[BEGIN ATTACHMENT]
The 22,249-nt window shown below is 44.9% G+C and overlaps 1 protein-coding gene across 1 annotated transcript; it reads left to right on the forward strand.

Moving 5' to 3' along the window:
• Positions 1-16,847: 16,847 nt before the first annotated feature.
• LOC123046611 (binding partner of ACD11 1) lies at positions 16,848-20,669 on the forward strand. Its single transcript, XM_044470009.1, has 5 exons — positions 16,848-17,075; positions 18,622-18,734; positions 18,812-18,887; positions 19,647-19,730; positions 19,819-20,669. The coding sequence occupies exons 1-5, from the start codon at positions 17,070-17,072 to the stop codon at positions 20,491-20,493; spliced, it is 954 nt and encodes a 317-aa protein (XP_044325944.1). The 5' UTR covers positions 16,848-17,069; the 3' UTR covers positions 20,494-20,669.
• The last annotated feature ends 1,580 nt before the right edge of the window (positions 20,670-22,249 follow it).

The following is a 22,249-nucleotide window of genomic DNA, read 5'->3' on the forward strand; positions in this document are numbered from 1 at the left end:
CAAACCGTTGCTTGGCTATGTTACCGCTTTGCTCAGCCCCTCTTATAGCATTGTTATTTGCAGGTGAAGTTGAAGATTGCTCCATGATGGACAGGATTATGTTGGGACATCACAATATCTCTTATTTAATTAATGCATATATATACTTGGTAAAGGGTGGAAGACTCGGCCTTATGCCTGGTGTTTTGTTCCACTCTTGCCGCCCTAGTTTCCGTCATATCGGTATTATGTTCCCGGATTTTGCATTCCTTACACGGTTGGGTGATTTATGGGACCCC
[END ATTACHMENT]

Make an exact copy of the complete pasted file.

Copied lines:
The 22,249-nt window shown below is 44.9% G+C and overlaps 1 protein-coding gene across 1 annotated transcript; it reads left to right on the forward strand.

Moving 5' to 3' along the window:
• Positions 1-16,847: 16,847 nt before the first annotated feature.
• LOC123046611 (binding partner of ACD11 1) lies at positions 16,848-20,669 on the forward strand. Its single transcript, XM_044470009.1, has 5 exons — positions 16,848-17,075; positions 18,622-18,734; positions 18,812-18,887; positions 19,647-19,730; positions 19,819-20,669. The coding sequence occupies exons 1-5, from the start codon at positions 17,070-17,072 to the stop codon at positions 20,491-20,493; spliced, it is 954 nt and encodes a 317-aa protein (XP_044325944.1). The 5' UTR covers positions 16,848-17,069; the 3' UTR covers positions 20,494-20,669.
• The last annotated feature ends 1,580 nt before the right edge of the window (positions 20,670-22,249 follow it).

The following is a 22,249-nucleotide window of genomic DNA, read 5'->3' on the forward strand; positions in this document are numbered from 1 at the left end:
CAAACCGTTGCTTGGCTATGTTACCGCTTTGCTCAGCCCCTCTTATAGCATTGTTATTTGCAGGTGAAGTTGAAGATTGCTCCATGATGGACAGGATTATGTTGGGACATCACAATATCTCTTATTTAATTAATGCATATATATACTTGGTAAAGGGTGGAAGACTCGGCCTTATGCCTGGTGTTTTGTTCCACTCTTGCCGCCCTAGTTTCCGTCATATCGGTATTATGTTCCCGGATTTTGCATTCCTTACACGGTTGGGTGATTTATGGGACCCC